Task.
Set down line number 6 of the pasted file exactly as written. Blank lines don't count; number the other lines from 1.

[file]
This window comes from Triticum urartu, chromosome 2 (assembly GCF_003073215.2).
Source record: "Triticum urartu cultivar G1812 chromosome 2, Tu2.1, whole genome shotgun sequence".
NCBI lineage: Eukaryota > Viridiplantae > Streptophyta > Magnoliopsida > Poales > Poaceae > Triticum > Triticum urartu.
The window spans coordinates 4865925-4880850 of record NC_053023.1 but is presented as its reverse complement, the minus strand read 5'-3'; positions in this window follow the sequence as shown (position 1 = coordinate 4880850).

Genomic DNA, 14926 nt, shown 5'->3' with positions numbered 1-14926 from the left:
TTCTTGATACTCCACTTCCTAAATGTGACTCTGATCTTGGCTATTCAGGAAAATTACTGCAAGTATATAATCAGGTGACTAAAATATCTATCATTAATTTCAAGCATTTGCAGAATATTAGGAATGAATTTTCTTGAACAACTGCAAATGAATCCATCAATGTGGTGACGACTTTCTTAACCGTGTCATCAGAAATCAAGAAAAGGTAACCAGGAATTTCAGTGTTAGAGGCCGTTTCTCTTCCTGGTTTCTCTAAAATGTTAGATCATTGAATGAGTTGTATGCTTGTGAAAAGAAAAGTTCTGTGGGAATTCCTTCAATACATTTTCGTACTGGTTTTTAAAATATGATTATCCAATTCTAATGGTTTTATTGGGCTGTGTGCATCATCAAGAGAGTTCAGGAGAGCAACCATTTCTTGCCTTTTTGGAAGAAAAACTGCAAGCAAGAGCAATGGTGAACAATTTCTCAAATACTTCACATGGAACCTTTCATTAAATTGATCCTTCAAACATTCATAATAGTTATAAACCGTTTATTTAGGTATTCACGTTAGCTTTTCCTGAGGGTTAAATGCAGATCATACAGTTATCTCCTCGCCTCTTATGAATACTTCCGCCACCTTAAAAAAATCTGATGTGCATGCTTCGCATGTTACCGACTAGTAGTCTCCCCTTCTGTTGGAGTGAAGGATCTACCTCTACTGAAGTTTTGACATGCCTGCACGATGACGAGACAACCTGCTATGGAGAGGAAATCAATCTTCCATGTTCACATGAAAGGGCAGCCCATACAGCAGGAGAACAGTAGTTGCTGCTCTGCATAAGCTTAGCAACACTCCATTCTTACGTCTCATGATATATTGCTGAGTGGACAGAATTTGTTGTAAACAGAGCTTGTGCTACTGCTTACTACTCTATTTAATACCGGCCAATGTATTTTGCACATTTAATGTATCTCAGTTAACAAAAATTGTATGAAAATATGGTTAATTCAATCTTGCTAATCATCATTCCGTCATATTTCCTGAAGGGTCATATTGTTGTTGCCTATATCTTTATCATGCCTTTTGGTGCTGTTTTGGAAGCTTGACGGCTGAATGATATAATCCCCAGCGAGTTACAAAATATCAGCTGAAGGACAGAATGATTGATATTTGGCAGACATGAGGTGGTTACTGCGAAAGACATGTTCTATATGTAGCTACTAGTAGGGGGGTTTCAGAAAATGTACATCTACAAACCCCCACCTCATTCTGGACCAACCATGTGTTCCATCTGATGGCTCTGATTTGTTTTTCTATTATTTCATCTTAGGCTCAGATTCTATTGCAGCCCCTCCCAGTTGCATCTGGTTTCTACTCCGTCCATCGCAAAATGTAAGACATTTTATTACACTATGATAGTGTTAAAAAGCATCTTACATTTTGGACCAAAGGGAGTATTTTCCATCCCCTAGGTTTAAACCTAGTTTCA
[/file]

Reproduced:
TTCTTGATACTCCACTTCCTAAATGTGACTCTGATCTTGGCTATTCAGGAAAATTACTGCAAGTATATAATCAGGTGACTAAAATATCTATCATTAATTTCAAGCATTTGCAGAATATTAGGAATGAATTTTCTTGAACAACTGCAAATGAATCCATCAATGTGGTGACGACTTTCTTAACCGTGTCATCAGAAATCAAGAAAAGGTAACCAGGAATTTCAGTGTTAGAGGCCGTTTCTCTTCCTGGTTTCTCTAAAATGTTAGATCATTGAATGAGTTGTATGCTTGTGAAAAGAAAAGTTCTGTGGGAATTCCTTCAATACATTTTCGTACTGGTTTTTAAAATATGATTATCCAATTCTAATGGTTTTATTGGGCTGTGTGCATCATCAAGAGAGTTCAGGAGAGCAACCATTTCTTGCCTTTTTGGAAGAAAAACTGCAAGCAAGAGCAATGGTGAACAATTTCTCAAATACTTCACATGGAACCTTTCATTAAATTGATCCTTCAAACATTCATAATAGTTATAAACCGTTTATTTAGGTATTCACGTTAGCTTTTCCTGAGGGTTAAATGCAGATCATACAGTTATCTCCTCGCCTCTTATGAATACTTCCGCCACCTTAAAAAAATCTGATGTGCATGCTTCGCATGTTACCGACTAGTAGTCTCCCCTTCTGTTGGAGTGAAGGATCTACCTCTACTGAAGTTTTGACATGCCTGCACGATGACGAGACAACCTGCTATGGAGAGGAAATCAATCTTCCATGTTCACATGAAAGGGCAGCCCATACAGCAGGAGAACAGTAGTTGCTGCTCTGCATAAGCTTAGCAACACTCCATTCTTACGTCTCATGATATATTGCTGAGTGGACAGAATTTGTTGTAAACAGAGCTTGTGCTACTGCTTACTACTCTATTTAATACCGGCCAATGTATTTTGCACATTTAATGTATCTCAGTTAACAAAAATTGTATGAAAATATGGTTAATTCAATCTTGCTAATCATCATTCCGTCATATTTCCTGAAGGGTCATATTGTTGTTGCCTATATCTTTATCATGCCTTTTGGTGCTGTTTTGGAAGCTTGACGGCTGAATGATATAATCCCCAGCGAGTTACAAAATATCAGCTGAAGGACAGAATGATTGATATTTGGCAGACATGAGGTGGTTACTGCGAAAGACATGTTCTATATGTAGCTACTAGTAGGGGGGTTTCAGAAAATGTACATCTACAAACCCCCACCTCATTCTGGACCAACCATGTGTTCCATCTGATGGCTCTGATTTGTTTTTCTATTATTTCATCTTAGGCTCAGATTCTATTGCAGCCCCTCCCAGTTGCATCTGGTTTCTACTCCGTCCATCGCAAAATGTAAGACATTTTATTACACTATGATAGTGTTAAAAAGCATCTTACATTTTGGACCAAAGGGAGTATTTTCCATCCCCTAGGTTTAAACCTAGTTTCA